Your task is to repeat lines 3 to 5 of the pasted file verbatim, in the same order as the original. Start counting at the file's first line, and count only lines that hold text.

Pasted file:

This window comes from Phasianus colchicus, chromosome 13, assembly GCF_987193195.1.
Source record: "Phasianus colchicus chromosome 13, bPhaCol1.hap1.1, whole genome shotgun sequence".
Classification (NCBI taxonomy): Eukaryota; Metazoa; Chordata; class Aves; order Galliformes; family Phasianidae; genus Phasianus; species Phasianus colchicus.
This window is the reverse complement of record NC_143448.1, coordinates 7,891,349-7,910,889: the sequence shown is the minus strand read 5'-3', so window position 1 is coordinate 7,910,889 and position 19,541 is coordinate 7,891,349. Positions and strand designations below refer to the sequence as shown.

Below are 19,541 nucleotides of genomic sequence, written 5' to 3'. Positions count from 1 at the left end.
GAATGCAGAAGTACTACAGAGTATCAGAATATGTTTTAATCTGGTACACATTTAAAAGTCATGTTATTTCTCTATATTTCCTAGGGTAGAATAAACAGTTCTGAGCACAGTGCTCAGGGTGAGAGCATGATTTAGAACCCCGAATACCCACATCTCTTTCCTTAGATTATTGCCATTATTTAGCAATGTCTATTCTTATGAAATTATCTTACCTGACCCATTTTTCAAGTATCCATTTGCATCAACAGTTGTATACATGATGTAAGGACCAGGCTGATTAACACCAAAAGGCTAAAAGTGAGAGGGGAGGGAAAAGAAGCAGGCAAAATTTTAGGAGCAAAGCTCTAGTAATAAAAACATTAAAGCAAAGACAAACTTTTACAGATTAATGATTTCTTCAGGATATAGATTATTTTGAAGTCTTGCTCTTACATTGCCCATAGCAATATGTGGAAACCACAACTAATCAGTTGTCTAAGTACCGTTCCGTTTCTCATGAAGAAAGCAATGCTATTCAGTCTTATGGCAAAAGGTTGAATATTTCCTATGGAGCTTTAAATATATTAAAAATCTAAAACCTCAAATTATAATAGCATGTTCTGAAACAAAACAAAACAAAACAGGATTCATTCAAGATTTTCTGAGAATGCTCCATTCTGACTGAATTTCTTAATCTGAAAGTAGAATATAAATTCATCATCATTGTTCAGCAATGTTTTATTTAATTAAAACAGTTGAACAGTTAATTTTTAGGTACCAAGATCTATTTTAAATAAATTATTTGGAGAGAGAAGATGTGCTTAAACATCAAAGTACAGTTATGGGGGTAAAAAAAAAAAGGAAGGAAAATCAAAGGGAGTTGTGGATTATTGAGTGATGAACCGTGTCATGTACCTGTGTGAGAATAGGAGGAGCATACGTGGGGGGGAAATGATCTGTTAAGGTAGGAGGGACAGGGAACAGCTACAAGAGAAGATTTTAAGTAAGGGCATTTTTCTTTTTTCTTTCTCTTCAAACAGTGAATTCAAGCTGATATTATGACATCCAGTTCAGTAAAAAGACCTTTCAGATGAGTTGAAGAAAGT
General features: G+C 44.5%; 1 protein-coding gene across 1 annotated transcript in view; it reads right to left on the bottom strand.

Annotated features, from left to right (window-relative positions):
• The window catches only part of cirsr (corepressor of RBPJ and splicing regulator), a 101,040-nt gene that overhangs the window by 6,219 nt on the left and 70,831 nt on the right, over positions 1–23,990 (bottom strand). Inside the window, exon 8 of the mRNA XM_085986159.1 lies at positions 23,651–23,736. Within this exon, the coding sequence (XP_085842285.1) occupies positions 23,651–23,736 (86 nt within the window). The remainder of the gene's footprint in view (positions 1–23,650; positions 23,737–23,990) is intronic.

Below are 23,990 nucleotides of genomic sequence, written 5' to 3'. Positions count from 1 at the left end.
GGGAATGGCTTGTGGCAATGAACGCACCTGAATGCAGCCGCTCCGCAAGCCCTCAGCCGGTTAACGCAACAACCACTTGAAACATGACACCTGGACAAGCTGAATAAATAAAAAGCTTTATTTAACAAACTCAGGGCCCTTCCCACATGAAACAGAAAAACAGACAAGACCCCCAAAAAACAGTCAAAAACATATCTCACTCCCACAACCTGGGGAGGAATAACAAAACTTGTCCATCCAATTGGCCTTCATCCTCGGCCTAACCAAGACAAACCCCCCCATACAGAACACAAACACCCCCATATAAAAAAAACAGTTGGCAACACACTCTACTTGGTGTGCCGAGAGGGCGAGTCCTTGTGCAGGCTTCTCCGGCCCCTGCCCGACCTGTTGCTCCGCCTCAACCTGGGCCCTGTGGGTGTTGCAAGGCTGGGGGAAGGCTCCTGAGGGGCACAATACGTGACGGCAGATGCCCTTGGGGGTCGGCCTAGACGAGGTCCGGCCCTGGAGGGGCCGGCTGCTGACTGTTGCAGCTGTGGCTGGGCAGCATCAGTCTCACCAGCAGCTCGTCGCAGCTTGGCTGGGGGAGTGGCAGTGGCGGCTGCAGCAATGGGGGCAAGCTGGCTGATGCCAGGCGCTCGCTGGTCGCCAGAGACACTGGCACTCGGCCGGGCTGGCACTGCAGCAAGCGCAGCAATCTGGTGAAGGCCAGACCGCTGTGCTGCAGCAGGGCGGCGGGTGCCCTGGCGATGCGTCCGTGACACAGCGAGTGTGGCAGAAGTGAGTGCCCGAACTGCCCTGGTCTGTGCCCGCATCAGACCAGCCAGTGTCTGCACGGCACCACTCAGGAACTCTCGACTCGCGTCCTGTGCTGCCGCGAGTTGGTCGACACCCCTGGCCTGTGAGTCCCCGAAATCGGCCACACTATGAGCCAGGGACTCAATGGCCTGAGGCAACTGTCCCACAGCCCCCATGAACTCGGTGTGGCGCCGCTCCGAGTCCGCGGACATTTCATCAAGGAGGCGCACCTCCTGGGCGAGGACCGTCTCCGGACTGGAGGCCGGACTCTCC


Classification (NCBI taxonomy): Eukaryota; Metazoa; Chordata; class Aves; order Galliformes; family Phasianidae; genus Phasianus; species Phasianus colchicus.
This window is the reverse complement of record NC_143448.1, coordinates 7,891,349-7,910,889: the sequence shown is the minus strand read 5'-3', so window position 1 is coordinate 7,910,889 and position 19,541 is coordinate 7,891,349. Positions and strand designations below refer to the sequence as shown.

Below are 19,541 nucleotides of genomic sequence, written 5' to 3'. Positions count from 1 at the left end.